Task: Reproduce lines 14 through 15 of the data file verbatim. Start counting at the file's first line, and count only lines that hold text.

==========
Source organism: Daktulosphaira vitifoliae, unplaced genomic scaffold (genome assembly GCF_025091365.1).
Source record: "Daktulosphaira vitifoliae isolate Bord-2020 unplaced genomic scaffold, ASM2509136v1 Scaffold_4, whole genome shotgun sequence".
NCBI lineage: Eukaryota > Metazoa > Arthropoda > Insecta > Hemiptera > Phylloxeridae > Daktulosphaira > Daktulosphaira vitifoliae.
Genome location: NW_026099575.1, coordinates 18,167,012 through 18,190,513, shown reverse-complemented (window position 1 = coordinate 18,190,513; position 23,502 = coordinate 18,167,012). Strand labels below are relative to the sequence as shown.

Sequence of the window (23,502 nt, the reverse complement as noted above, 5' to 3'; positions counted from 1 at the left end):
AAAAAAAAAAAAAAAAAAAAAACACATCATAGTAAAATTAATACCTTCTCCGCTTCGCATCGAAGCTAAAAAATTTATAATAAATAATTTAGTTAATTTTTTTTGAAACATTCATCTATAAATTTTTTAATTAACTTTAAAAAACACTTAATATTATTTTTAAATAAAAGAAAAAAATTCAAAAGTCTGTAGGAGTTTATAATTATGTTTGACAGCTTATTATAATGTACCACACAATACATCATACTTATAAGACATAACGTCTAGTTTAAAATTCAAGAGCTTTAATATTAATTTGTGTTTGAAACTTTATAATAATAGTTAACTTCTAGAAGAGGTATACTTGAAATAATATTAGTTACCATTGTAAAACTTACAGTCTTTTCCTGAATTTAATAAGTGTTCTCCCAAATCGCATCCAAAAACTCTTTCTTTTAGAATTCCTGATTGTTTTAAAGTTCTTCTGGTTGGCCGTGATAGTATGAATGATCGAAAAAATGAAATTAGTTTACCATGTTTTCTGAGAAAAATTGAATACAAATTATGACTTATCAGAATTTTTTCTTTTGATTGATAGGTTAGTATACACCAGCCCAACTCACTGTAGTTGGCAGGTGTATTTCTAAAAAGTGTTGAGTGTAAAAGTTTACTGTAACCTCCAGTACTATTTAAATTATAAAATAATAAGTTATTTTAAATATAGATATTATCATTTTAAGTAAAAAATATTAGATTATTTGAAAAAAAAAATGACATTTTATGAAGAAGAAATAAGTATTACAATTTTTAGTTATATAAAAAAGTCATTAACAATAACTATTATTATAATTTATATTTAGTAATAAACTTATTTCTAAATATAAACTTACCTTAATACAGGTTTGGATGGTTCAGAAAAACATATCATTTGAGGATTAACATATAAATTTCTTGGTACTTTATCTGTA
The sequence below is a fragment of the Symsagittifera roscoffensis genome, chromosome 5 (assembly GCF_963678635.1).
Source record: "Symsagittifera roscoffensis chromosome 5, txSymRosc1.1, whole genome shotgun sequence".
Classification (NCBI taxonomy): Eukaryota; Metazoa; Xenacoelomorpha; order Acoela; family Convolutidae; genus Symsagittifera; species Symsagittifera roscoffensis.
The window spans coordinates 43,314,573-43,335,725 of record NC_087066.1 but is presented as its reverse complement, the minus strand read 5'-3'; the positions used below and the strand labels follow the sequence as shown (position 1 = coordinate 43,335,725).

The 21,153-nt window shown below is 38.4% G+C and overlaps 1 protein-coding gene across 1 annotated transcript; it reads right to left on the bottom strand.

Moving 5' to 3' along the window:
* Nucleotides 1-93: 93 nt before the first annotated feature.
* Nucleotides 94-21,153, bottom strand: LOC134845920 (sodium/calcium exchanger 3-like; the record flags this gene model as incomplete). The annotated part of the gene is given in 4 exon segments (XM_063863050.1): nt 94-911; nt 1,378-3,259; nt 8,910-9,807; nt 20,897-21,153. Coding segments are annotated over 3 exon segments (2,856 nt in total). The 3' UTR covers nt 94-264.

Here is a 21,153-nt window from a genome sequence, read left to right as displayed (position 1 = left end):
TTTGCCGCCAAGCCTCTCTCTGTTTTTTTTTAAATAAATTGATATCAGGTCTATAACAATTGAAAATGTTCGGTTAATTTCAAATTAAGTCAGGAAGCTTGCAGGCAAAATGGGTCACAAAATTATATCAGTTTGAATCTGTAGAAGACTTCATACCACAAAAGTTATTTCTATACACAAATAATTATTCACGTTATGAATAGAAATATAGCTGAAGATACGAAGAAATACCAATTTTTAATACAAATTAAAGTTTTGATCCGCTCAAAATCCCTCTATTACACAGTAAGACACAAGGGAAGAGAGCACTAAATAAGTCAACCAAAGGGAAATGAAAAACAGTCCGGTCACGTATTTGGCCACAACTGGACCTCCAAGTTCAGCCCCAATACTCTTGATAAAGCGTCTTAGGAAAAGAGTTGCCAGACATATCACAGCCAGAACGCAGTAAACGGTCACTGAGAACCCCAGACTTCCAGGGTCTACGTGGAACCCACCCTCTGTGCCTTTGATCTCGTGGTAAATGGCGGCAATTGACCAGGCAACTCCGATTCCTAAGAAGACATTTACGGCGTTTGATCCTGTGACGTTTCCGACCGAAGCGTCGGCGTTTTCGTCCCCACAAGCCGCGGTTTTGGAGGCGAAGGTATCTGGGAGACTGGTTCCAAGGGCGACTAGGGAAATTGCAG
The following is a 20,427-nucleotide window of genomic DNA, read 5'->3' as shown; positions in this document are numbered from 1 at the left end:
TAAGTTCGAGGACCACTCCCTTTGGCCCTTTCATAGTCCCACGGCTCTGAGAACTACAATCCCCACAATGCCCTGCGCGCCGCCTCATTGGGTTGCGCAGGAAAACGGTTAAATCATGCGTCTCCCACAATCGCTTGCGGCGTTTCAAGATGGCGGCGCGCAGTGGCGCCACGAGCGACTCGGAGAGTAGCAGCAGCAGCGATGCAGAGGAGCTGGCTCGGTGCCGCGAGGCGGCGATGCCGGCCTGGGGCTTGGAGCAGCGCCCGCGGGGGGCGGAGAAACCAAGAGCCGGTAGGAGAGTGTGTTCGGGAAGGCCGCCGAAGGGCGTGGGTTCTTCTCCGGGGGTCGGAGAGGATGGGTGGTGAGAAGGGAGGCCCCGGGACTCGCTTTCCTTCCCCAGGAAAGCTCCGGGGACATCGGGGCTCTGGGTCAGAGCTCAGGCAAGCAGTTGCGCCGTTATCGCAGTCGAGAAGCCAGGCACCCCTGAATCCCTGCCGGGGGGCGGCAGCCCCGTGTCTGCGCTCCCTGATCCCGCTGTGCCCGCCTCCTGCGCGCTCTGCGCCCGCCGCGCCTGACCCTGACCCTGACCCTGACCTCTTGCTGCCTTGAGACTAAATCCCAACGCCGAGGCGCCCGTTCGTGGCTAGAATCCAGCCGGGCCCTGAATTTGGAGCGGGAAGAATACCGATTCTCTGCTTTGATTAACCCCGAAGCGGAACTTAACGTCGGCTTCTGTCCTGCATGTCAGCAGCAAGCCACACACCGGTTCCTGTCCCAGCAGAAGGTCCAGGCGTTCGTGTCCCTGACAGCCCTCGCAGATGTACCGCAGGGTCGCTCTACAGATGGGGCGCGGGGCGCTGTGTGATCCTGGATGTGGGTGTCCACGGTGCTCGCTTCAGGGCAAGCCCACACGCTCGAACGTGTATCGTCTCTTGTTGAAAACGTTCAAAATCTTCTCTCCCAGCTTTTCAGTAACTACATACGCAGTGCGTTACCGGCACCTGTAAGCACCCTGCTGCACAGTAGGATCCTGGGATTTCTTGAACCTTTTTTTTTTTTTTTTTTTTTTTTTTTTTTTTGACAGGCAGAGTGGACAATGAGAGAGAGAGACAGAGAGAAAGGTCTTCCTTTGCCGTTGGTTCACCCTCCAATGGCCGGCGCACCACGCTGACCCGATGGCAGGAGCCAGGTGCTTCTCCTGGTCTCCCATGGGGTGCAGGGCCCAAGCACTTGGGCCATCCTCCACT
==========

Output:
* Nucleotides 94-21,153, bottom strand: LOC134845920 (sodium/calcium exchanger 3-like; the record flags this gene model as incomplete). The annotated part of the gene is given in 4 exon segments (XM_063863050.1): nt 94-911; nt 1,378-3,259; nt 8,910-9,807; nt 20,897-21,153. Coding segments are annotated over 3 exon segments (2,856 nt in total). The 3' UTR covers nt 94-264.

Here is a 21,153-nt window from a genome sequence, read left to right as displayed (position 1 = left end):